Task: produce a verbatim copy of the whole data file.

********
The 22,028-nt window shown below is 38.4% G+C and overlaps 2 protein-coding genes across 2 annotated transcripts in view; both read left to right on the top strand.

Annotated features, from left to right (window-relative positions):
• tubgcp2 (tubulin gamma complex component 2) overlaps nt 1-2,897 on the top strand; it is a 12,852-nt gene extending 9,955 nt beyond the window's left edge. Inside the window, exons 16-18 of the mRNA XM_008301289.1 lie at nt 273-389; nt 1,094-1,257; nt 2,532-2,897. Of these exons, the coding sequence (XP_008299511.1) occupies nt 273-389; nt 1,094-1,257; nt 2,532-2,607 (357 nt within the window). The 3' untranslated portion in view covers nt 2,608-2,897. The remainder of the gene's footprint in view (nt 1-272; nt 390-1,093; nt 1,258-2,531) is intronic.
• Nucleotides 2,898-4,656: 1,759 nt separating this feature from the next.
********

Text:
The 22,028-nt window shown below is 38.4% G+C and overlaps 2 protein-coding genes across 2 annotated transcripts in view; both read left to right on the top strand.

Annotated features, from left to right (window-relative positions):
• tubgcp2 (tubulin gamma complex component 2) overlaps nt 1-2,897 on the top strand; it is a 12,852-nt gene extending 9,955 nt beyond the window's left edge. Inside the window, exons 16-18 of the mRNA XM_008301289.1 lie at nt 273-389; nt 1,094-1,257; nt 2,532-2,897. Of these exons, the coding sequence (XP_008299511.1) occupies nt 273-389; nt 1,094-1,257; nt 2,532-2,607 (357 nt within the window). The 3' untranslated portion in view covers nt 2,608-2,897. The remainder of the gene's footprint in view (nt 1-272; nt 390-1,093; nt 1,258-2,531) is intronic.
• Nucleotides 2,898-4,656: 1,759 nt separating this feature from the next.